Review of Last Lecture

A sunny may evening saw our Society enjoying Elizabeth Merry's talk on Lord Byron.  The one thing we all know about his Lordship is the epithet "Mad, Bad and Dangerous to Know" coined by Lady Caroline Lamb. Elizabeth explained why it is so true.

The sixth Baron came from two long lines of profligate adventurers, both sides of the family, Mother's Scottish Gordons and the previous five Baron Byrons all having got through any money they could lay hands on and been active philanderers.

Byron's childhood was not happy.  He was the great nephew of the 5th Baron, Lord of Newstead Abbey, which true to form, was mortgaged up to the hilt.  Young George was only ten years old when he became the 6th Baron, but he and his widowed mother set about ensuring that his lifestyle suited his status.

The boy grew into handsome youth, his only problem being a club foot, but that does not seem to have held him back from following in the family footsteps of spending money like water and flirting with every available female.  A grant from the Civil list enabled George to go to Harrow, from where he went to Trinity College Cambridge celebrating his noble status by wearing the permitted gold trimmed gown and spending his time gambling.  After Cambridge, he hit London, joining in the general lifestyle of his set, running up even more debts and eventually running away to the continent to escape his creditors.

Byron, his friend Hobhouse, and page Robert started their travels in Portugal.   The Grand Tour was out of the question since Napoleon was trying to take over Europe and there was fighting almost everywhere.  From Portugal to Seville on horseback, to Cadiz for a bullfight where Byron was shocked at the bloodlust of the audience, then Gibraltar, Malta, Albania, Greece and Turkey.

In Albania the local war lord, Ali Pasha, decreed that Byron should be welcomed because the British were fighting Napoleon.  Then Greece, where the locals loathed their Turkish overlords.  Byron was captivated by the people and the country and called it the happiest year of his life.  Then they took ship for Turkey, and now occurred the other fact everyone knows about Byron, he swam the Hellepont.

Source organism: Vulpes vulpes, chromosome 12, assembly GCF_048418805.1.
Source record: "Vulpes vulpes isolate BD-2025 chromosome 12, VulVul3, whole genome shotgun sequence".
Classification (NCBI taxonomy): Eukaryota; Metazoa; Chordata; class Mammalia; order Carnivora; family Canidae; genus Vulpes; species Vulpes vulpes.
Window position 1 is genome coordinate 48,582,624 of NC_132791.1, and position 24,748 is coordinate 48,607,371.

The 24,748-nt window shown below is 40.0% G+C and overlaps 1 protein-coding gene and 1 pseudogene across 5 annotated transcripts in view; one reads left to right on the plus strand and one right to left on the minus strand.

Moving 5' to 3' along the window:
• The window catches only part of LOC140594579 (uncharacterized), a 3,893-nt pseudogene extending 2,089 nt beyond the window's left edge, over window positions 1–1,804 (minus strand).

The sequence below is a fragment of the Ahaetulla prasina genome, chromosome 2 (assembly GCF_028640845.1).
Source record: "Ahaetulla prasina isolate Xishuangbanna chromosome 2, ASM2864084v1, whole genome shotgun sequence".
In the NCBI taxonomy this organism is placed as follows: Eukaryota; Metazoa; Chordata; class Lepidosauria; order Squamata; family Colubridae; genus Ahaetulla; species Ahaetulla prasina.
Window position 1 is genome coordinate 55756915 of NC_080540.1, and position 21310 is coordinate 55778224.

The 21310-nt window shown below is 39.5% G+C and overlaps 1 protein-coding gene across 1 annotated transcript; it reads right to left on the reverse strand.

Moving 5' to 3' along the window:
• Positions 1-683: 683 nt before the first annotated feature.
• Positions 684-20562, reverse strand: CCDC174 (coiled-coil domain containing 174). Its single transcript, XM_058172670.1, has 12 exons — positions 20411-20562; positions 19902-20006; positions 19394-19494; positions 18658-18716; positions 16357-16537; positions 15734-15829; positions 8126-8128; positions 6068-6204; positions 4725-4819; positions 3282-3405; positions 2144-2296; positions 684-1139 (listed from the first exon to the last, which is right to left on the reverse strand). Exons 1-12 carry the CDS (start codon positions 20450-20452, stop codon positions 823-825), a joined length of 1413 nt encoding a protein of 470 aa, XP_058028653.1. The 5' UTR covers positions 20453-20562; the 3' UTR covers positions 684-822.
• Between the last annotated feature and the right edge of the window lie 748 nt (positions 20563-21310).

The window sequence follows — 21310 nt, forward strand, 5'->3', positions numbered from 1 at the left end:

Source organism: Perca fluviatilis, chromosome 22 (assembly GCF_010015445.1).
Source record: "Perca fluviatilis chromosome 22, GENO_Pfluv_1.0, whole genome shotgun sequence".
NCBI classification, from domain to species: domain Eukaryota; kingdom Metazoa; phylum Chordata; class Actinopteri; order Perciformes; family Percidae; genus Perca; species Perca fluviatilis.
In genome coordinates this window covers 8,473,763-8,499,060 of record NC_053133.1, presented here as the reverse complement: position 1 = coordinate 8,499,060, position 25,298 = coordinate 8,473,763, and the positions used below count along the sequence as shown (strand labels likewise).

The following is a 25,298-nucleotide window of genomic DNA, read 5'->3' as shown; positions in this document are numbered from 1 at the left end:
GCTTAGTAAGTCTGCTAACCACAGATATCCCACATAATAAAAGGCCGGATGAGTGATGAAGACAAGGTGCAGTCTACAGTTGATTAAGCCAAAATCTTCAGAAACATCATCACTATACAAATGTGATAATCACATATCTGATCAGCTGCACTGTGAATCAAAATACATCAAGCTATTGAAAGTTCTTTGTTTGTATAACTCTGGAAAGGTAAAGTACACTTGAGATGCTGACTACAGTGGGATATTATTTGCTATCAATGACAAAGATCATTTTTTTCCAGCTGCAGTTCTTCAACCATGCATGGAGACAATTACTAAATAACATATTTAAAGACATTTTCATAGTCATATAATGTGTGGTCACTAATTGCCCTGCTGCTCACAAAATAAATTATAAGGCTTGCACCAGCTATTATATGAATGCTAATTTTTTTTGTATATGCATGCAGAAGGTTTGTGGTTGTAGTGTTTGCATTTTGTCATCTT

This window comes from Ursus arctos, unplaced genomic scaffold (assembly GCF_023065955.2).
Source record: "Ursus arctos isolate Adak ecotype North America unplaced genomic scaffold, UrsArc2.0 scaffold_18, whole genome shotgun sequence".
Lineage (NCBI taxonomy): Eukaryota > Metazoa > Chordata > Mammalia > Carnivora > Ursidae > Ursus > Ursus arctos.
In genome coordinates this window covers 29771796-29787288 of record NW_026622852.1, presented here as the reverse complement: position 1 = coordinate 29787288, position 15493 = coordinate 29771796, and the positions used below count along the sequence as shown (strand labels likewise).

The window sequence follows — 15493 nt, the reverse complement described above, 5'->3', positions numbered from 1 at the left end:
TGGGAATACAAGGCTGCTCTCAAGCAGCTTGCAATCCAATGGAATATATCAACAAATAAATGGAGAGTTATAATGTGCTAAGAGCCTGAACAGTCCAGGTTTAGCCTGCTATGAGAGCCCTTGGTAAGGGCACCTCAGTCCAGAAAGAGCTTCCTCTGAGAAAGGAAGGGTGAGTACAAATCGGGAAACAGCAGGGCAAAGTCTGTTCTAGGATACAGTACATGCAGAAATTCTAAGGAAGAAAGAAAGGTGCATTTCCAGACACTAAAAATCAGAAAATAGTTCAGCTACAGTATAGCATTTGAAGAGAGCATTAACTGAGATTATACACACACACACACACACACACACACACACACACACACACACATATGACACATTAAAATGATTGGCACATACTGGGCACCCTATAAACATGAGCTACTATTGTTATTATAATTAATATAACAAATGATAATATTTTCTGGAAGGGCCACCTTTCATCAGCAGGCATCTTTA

Byron in Albanian Dress

During his travels Byron started writing what we now know as Childe Harold, Childe being an archaic term for a young man of noble birth.  On returning to London in 1812 George gave his manuscript to the publisher.  It was a sensation.  He became an overnight superstar; it was now that (married) Lady Caroline Lamb, 'threw herself at him'.  After assorted affairs he married Annabella Millbanke, an heiress.  However, he did not change his lifestyle, and Annabella was miserable, a situation aggravated by George's infatuation with his half-sister, Augusta. This affair scandalised Society and led to Annabella divorcing him, an amazing scandal in itself, and Byron leaving the country for the last time.Although persona non grata in London, his poetry, which he continued to write, was still popular.  

In 1823 Byron returned to Greece where the independence movement was gathering strength.  He landed at Missolonghi bearing money for the cause and was greeted as a hero.  Unfortunately he was not well on arrival and he, not long after, died in Missolonghi, mourned by the Greek people and the fans of his poetry.

Lord Byron arriving at Missolonghi